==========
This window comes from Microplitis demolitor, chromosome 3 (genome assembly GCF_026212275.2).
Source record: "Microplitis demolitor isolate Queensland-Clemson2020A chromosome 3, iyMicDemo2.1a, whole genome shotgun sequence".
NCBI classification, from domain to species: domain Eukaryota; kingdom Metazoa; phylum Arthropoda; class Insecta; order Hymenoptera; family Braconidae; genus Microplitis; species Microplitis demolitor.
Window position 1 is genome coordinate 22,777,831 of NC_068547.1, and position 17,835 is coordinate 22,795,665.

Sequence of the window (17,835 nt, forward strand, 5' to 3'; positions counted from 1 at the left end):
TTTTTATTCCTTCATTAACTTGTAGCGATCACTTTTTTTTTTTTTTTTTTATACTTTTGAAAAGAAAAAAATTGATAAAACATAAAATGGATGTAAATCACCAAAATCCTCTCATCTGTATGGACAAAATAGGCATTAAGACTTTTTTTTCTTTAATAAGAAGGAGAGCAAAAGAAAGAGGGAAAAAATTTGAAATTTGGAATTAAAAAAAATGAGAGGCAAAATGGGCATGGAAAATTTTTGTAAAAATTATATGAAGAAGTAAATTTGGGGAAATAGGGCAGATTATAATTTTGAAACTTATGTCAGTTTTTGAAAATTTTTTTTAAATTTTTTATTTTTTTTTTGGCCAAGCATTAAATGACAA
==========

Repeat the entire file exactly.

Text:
This window comes from Microplitis demolitor, chromosome 3 (genome assembly GCF_026212275.2).
Source record: "Microplitis demolitor isolate Queensland-Clemson2020A chromosome 3, iyMicDemo2.1a, whole genome shotgun sequence".
NCBI classification, from domain to species: domain Eukaryota; kingdom Metazoa; phylum Arthropoda; class Insecta; order Hymenoptera; family Braconidae; genus Microplitis; species Microplitis demolitor.
Window position 1 is genome coordinate 22,777,831 of NC_068547.1, and position 17,835 is coordinate 22,795,665.

Sequence of the window (17,835 nt, forward strand, 5' to 3'; positions counted from 1 at the left end):
TTTTTATTCCTTCATTAACTTGTAGCGATCACTTTTTTTTTTTTTTTTTTATACTTTTGAAAAGAAAAAAATTGATAAAACATAAAATGGATGTAAATCACCAAAATCCTCTCATCTGTATGGACAAAATAGGCATTAAGACTTTTTTTTCTTTAATAAGAAGGAGAGCAAAAGAAAGAGGGAAAAAATTTGAAATTTGGAATTAAAAAAAATGAGAGGCAAAATGGGCATGGAAAATTTTTGTAAAAATTATATGAAGAAGTAAATTTGGGGAAATAGGGCAGATTATAATTTTGAAACTTATGTCAGTTTTTGAAAATTTTTTTTAAATTTTTTATTTTTTTTTTGGCCAAGCATTAAATGACAA